0
$\begingroup$

I'm having difficulties on this question:

By applying the Mean Value Theorem to $f(x)=\cos(x)+ \frac{x^2}{x}$ on the interval $[0, x]$ show that $\cos(x) > 1 - \frac{x^2}{x}$.

So far I've used $f'(c) = \frac{f(b)-f(a)}{b -a}$ and got to $-x(\sin(c)-c)=x-1$ but I have no idea how to go any further.

I'd appreciate any help.

Thanks

$\endgroup$
  • $\begingroup$ It's odd that the function is expressed as $x^2/x$ instead of just $x$. Are you sure you typed this correctly? $\endgroup$ – B. Goddard Sep 29 '16 at 13:28
  • $\begingroup$ I'm almost sure it should be $\frac{x^2}{2}$ and not $\frac{x^2}{x}$. $\endgroup$ – Daniel Fischer Sep 29 '16 at 13:30
0
$\begingroup$

Note that it suffices to prove the inequality for on $[0,2]$. Apply the MVT with $a=0$ and $b=x$ ($x\leq2$) to obtain $-\sin(c)+1 = \frac{\cos(x) + x - 1}{x-0}$ for some $c \in (0,x)$. To get rid of $-\sin(c)+1$, we can either use $-\sin(c)+1<1$ or $-\sin(c)+1 > 0$. Since we want to end up with $\cos(x) > ...$, we use the latter: $0 < \frac{\cos(x) + x - 1}{x-0}$.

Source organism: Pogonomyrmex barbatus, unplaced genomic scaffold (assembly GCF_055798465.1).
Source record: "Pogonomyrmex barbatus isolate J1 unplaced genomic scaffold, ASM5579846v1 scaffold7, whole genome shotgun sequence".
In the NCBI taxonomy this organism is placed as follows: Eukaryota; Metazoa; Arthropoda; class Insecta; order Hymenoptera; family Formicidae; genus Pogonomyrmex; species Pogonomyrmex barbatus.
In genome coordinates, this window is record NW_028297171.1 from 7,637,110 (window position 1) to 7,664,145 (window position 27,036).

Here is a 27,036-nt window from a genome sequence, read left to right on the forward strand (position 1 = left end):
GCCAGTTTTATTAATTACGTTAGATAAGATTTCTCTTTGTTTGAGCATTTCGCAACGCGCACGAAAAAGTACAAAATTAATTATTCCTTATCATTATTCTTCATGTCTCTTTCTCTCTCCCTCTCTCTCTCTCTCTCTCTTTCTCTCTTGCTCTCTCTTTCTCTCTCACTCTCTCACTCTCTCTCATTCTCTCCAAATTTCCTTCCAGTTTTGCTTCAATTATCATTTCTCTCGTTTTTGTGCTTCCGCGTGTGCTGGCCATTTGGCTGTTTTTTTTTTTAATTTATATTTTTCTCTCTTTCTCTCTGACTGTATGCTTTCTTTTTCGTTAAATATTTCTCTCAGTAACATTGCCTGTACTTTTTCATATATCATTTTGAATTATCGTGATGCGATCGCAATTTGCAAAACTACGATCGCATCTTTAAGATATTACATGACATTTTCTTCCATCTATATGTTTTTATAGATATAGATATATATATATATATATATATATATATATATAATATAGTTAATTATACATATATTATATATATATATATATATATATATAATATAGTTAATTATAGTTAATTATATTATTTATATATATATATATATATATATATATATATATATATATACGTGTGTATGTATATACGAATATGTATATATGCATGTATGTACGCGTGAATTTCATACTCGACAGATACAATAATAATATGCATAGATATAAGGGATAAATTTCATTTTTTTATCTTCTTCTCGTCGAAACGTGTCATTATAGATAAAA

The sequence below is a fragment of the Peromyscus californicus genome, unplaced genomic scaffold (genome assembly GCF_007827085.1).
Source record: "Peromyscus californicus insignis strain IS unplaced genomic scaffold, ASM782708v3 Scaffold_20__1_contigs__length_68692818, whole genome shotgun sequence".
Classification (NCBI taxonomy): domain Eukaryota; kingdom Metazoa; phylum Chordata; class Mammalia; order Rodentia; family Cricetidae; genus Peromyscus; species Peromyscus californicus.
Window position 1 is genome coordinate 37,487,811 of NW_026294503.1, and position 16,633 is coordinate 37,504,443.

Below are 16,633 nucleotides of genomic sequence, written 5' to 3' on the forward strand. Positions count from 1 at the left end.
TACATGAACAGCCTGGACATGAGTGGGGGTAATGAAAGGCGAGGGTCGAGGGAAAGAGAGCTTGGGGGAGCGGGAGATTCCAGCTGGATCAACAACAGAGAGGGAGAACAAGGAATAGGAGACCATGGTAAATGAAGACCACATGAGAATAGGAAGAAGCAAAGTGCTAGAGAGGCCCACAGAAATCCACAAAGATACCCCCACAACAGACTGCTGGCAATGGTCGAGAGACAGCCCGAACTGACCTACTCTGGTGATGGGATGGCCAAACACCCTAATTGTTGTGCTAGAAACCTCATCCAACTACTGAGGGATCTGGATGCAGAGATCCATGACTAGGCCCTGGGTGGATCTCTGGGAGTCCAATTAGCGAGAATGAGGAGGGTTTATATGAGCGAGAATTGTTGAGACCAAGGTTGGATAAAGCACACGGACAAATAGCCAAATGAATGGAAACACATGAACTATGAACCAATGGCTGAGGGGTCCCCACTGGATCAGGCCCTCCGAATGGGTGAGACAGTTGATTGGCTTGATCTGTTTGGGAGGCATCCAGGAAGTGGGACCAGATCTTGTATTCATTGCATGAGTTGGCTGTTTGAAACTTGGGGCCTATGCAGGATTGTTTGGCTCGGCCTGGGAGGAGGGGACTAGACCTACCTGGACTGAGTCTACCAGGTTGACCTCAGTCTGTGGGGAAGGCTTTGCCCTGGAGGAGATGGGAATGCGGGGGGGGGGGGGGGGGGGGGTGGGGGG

$\endgroup$
0
$\begingroup$

You should check the application of the mean value theorem again, it is $\frac{f(x) - f(0)}{x}= 1 - \sin(c)$. You can then conclude by arguing that $1 - \sin(c) \ge 0$ for $c \le x \le \pi$. (Thanks for the pointer LinAlg)

$\endgroup$
  • 1
    $\begingroup$ you need $1-\sin(c)>0$ (which follows from $0<c<\pi$). $\endgroup$ – LinAlg Sep 29 '16 at 13:56

Your Answer

By clicking “Post Your Answer”, you agree to our terms of service, privacy policy and cookie policy

Not the answer you're looking for? Browse other questions tagged or ask your own question.